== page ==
In English, being an ass means that you’re basically an idiot. But in Italian, to call someone this means to call them ignorant, especially in the sense that they’re a bad student at school.

Do you remember the scene in Pinocchio, where he and his friends were all turned into donkeys because they refused to go to school? Well, there it was taken rather literally.

Italian expressionEssere un cane
Literal translation“To be a dog”
This one has a different meaning than its English equivalent. It means to be really bad at something, especially when acting or performing. This is another case of referring to an animal in order to describe a human characteristic. 

You could use it in a sentence like this: Quell’attore è bello, ma a recitare è un cane. (“That actor is handsome, but as an actor he’s really bad.”)

Italian expressionEssere un’oca
Literal translation“To be a goose”
For some reason, Italians use the goose as a symbol of clumsiness and of disconcerting superficiality, usually in reference to a girl or woman.

Italian expressionEssere testardo come un mulo
Literal translation“To be stubborn as a mule”
The mule is a hybrid animal, crossbred between a donkey and a mare. This animal is known for its resistance to fatigue, thanks to which it has been bred since ancient times in order to help humans with labor and transportation. But another quality mules are known for is their stubbornness; apparently, once a mule decides to stop, there is no way to convince it otherwise.

Italian expressionNon sentire volare una mosca
Literal translation“Not hearing a fly fly”
There is absolute silence. Not a sound, not even that of the wings of a fly. The equivalent concept in English is expressed with “dead silence,” which might be just a bit scarier…

Italian expressionTagliare la testa al toro
Literal translation“To cut the bull’s head”
The expression “to cut the bull’s head” figuratively means “to make a sudden and serious decision,” one that usually involves grave consequences. It’s used when someone takes control in order to solve a particular problem once and for all.

In English, you would say: “Let’s just get this over with!”

Italian expressionPrendere due piccioni con una fava
Literal translation“To catch two pigeons with one fava bean”
This expression refers to obtaining more than one benefit through a single task. 

Fava beans were once used to lure pigeons into traps. The saying alludes to the fact that one bean could catch more than one pigeon. 

It means the same as “to kill two birds with one stone” in English. 

Italian expressionEssere in quattro gatti
Literal translation“To be four cats”
This means to be very small in number, or for there to be few people around.

This expression comes from the fact that wild cats once gathered in quite large groups, probably to protect themselves and hunt better. So if you had a group of only four animals, that was a very small group. 

Italian expressionEssere solo/a come un cane
Literal translation“To be as lonely/alone as a dog”
The phrase derives from the observation that the dog is, like humans, a social animal. If you were to keep it isolated, away from its own kind (as often happens with guard dogs), it would suffer for wanting company.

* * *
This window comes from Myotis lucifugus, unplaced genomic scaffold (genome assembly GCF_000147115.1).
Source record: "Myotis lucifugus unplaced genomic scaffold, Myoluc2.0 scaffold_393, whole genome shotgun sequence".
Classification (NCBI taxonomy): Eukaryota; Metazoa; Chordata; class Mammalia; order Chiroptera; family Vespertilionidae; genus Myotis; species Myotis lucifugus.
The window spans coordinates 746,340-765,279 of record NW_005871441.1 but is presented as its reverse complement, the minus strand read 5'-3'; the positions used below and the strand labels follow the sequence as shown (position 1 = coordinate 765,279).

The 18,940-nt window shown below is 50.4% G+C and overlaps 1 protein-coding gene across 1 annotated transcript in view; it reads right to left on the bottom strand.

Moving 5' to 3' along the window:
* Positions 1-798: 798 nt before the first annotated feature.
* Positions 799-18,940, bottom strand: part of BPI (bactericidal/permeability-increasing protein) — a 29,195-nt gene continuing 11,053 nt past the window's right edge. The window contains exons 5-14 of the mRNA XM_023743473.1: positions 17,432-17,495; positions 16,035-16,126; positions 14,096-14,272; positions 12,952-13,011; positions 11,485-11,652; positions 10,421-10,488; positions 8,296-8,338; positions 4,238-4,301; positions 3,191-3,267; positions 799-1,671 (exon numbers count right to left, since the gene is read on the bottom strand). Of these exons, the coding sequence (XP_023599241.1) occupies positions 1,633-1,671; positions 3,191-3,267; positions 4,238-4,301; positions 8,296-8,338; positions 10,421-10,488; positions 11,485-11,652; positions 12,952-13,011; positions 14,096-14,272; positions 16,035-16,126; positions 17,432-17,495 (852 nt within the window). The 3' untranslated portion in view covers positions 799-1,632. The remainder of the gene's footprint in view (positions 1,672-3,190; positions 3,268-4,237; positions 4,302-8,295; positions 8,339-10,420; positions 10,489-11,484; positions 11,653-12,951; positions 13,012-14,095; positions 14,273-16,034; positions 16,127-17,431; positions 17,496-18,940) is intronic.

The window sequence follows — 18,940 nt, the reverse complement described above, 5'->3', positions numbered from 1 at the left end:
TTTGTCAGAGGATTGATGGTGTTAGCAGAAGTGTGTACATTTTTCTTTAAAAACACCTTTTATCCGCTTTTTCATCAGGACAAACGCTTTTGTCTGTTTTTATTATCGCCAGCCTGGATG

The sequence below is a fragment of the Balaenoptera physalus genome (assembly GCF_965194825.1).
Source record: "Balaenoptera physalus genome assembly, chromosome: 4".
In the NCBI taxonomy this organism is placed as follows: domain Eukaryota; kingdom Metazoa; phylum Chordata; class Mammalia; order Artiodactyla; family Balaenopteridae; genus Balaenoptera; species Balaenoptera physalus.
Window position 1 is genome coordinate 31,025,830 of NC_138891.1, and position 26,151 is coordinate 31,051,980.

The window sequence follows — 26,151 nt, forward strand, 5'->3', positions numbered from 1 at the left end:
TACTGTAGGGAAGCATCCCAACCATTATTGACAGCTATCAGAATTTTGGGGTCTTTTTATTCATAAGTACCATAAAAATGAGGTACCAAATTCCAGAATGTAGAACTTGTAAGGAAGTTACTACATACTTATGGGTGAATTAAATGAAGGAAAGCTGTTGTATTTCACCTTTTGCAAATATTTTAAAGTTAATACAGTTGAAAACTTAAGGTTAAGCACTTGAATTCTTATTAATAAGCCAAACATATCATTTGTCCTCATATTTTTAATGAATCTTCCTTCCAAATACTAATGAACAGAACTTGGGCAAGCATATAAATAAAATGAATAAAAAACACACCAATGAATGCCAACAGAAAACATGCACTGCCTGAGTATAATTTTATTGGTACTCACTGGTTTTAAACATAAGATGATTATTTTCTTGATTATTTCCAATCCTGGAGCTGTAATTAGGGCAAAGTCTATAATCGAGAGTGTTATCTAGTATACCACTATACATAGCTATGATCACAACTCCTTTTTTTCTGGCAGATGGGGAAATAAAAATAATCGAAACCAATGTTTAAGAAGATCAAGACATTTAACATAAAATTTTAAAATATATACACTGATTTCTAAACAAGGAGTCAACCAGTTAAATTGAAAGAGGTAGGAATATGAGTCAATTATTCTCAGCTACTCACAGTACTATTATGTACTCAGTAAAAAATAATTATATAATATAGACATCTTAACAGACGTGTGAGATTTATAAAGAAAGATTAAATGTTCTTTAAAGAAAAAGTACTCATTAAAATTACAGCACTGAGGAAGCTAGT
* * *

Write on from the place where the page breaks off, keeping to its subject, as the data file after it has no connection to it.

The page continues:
In English, it can be translated as “lonely as hell.”

Italian expressionIn bocca al lupo!
Literal translation“In the mouth of the wolf!”
We use this expression to wish someone success in something. But an Italian would never simply say buona fortuna (“good luck”), because this actually brings bad luck! (Go figure…) Instead, we say this expression to someone before an important occasion (such as a test or job interview). 

This Italian expression seems to have ancient origins: It used to be a superstitious wish for hunters who went hunting in the woods. Their answer back then, as well as today, was: crepi il lupo (“that the wolf might die”).

Of course, nowadays, wolves are a protected species that is slowly coming back to inhabit Italian woods and mountains, so the preferred reply is now: Viva il lupo! (“Long life to the wolf!”)

12. Conclusion

In this guide, you’ve learned many animal names in Italian, from pets to all kinds of reptiles and marine creatures. You’re now ready to ask your friends about their pets or discuss your favorite animals with them. 

We realize that we only mentioned a small number of animals here. In case we forgot your favorite animal or you want to know more about Italian expressions with animals, make sure to mention it in the comments below!

You can also explore ItalianPod101.com and check out all of our free resources. Our vocabulary lists, in particular, are a great way to review words and practice your pronunciation. We also offer a page on the basics of Italian grammar, which is essential if you’re just starting out! 

Remember that you can also use our Premium PLUS service, MyTeacher. This will give you access to personal 1-on-1 coaching with your own private teacher, who can help you practice animal words and so much more. Your teacher can also give you assignments and personalized exercises, provide you with recorded audio samples, and review your work to help you make faster progress.